Principle 5. Dying patients should be guaranteed access to palliative care and mental health treatment as part of end-of-life care, without care being contingent on the financial status of the patient. Reimbursement and administrative arrangements should encourage continuity across sites and time, so that commitments to patients can be relied upon over time and across sites.

Rationale: Palliative care is often provided most appropriately in the patient’s own home, a setting where reimbursement is inadequate under many existing insurance plans. Dying patients should be able to receive palliative care in the home, the hospital, and the nursing home, depending on the needs and preferences of the patient, without a disruption in the continuity of the patient’s care.

Patients and families are presently faced with major financial obstacles to choosing palliative care, while payment for continuing highly technological acute care, (e.g., dialysis, ventilator care, etc.) is readily available. Physician reimbursement should also be modified to promote palliative care. Like other forms of primary care, palliative care is time-consuming, does not involve highly reimbursed procedures, and requires substantial counseling of patients and families.

Principle 6. Patients should have access to therapies that are culturally sensitive and acceptable to the patient, and that can realistically be expected to improve the patient’s quality of life, including alternative or non-traditional treatments.

Rationale: A rigid reliance on traditional therapies denies recognition that the process of dying is not simply a medical issue and that it requires culturally competent treatment. It is therefore appropriate to acknowledge and provide for therapies outside of traditional health care disciplines, according to individual patient values and preferences.

Principle 7. Dying patients should have access to palliative care and hospice care, to encompass psychiatric care where appropriate.

Rationale: Regulatory barriers to the provision of appropriate psychiatric interventions at the end of life are especially found in long-term care settings. These need to be modified in order to enable access to and continuity of psychiatric care.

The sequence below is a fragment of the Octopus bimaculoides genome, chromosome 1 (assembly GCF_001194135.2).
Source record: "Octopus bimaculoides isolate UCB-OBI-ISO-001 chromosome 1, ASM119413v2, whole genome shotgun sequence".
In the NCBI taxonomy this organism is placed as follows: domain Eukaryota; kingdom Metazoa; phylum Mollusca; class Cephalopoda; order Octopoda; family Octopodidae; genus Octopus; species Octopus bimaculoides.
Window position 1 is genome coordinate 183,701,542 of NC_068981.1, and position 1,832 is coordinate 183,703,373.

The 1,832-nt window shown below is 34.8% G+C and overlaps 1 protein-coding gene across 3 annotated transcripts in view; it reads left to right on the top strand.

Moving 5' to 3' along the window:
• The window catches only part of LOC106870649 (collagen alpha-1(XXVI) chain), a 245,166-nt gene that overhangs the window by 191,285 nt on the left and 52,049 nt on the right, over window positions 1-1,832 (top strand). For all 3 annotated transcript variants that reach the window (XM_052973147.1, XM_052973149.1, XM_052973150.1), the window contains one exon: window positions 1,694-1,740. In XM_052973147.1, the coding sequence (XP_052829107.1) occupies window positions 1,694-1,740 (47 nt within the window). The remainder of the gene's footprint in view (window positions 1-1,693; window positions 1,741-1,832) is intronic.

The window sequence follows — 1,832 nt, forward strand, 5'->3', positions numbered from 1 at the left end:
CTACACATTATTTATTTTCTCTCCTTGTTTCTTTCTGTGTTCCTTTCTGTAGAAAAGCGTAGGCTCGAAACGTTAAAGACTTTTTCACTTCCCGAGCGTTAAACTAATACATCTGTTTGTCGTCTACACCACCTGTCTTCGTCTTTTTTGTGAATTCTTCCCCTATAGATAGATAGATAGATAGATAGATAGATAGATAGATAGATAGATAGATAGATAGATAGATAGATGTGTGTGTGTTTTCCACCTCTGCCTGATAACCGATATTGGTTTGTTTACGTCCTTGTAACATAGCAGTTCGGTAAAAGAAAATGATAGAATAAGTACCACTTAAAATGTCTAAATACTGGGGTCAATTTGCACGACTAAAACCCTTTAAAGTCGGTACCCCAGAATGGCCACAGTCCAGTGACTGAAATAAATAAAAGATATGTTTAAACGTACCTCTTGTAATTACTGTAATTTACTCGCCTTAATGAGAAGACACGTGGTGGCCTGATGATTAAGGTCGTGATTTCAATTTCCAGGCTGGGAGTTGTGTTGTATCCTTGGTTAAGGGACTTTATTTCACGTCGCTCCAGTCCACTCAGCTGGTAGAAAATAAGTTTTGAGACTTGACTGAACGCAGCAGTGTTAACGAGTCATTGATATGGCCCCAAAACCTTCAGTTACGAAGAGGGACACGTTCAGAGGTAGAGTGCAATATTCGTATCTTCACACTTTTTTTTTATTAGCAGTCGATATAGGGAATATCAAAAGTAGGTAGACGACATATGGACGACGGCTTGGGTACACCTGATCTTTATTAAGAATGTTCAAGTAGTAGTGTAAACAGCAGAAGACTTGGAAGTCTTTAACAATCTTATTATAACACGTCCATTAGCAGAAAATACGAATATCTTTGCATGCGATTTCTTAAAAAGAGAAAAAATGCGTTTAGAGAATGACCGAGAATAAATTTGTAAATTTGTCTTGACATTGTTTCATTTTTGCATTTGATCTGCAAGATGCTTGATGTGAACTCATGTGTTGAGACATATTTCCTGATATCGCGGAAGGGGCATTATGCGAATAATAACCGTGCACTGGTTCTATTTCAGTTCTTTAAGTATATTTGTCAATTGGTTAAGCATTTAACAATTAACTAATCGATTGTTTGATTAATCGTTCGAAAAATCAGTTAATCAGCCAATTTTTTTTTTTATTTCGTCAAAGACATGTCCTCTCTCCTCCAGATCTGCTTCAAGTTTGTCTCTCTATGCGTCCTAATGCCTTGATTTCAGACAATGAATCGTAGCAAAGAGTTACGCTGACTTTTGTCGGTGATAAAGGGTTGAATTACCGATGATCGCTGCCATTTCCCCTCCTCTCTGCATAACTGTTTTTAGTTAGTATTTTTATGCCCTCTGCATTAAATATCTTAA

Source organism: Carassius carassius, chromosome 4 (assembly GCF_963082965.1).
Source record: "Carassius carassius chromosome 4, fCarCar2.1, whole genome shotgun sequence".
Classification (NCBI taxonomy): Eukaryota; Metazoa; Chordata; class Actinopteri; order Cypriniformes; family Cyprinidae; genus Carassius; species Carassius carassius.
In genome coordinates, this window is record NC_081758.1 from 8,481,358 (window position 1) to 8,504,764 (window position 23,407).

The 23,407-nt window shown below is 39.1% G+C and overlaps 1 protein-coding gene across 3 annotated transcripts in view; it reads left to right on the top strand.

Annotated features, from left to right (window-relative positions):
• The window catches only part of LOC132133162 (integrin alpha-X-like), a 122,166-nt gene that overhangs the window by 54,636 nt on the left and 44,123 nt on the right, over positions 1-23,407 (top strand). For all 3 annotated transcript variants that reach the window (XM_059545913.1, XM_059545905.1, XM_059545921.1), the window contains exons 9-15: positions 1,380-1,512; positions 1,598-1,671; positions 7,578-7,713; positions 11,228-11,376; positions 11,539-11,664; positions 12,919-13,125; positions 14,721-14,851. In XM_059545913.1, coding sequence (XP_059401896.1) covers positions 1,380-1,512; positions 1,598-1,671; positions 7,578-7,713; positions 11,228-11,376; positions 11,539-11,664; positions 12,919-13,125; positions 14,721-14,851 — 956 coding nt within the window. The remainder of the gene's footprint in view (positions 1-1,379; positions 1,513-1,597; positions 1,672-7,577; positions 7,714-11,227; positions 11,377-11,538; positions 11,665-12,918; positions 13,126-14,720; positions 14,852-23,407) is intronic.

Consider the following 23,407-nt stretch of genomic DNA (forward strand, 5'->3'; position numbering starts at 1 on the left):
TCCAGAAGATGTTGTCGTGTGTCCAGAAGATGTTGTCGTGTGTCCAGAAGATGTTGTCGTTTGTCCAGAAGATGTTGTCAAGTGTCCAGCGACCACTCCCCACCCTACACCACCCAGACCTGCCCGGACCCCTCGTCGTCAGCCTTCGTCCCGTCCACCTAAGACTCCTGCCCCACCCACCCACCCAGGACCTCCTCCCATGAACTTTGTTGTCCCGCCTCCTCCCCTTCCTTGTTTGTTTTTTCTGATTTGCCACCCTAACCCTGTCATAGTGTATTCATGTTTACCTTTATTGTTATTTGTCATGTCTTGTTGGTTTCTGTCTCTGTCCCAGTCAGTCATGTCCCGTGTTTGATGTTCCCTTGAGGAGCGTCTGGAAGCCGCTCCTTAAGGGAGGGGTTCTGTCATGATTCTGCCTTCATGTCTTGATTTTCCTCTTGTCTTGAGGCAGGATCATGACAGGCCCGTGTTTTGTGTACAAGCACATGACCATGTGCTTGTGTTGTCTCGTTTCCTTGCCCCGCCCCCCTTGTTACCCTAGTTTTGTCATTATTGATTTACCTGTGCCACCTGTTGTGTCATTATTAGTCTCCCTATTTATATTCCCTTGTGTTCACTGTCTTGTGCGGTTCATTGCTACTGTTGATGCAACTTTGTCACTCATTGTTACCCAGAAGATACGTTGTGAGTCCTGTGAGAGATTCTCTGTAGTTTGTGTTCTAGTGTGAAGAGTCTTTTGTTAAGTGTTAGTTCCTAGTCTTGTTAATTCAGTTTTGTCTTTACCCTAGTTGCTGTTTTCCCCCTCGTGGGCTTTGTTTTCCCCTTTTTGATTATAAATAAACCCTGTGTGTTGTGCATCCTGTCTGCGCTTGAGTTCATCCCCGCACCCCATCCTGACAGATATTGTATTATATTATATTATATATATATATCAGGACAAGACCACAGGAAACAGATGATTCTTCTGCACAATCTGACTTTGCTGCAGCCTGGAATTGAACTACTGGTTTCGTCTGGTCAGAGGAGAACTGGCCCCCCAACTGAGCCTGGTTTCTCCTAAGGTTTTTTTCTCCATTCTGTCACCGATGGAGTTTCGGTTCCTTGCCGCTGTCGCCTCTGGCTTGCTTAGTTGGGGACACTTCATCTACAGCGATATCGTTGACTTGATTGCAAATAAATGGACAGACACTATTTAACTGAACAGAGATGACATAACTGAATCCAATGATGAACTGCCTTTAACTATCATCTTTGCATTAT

Current arrangements for care make it difficult to provide symptom management, continuity, or advance planning. Indeed, current reimbursement structures make it financially problematic to provide excellent care for the very sick, except perhaps in hospice. Conventional fee-for-service payments make sustaining team care over time very difficult, and managed care in Medicare pays no more for very sick persons than for healthy ones. Requirements regarding availability of family and a home for caregiving regularly prevent some patients from receiving palliative care through hospices. Uncertain or unavailable estimates of prognosis also may serve inappropriately to exclude patients from hospice care.

Many laws and regulations made for other purposes end up making good palliative care difficult. For example, regulations intended to promote adequate nutrition for nursing home residents can cause great hardship for dying nursing home residents. Laws intended to make it more difficult to divert narcotics into abuse can also make it very difficult to ensure adequate treatment for persons who need pain relief. Laws and regulations like these should be rewritten or revised.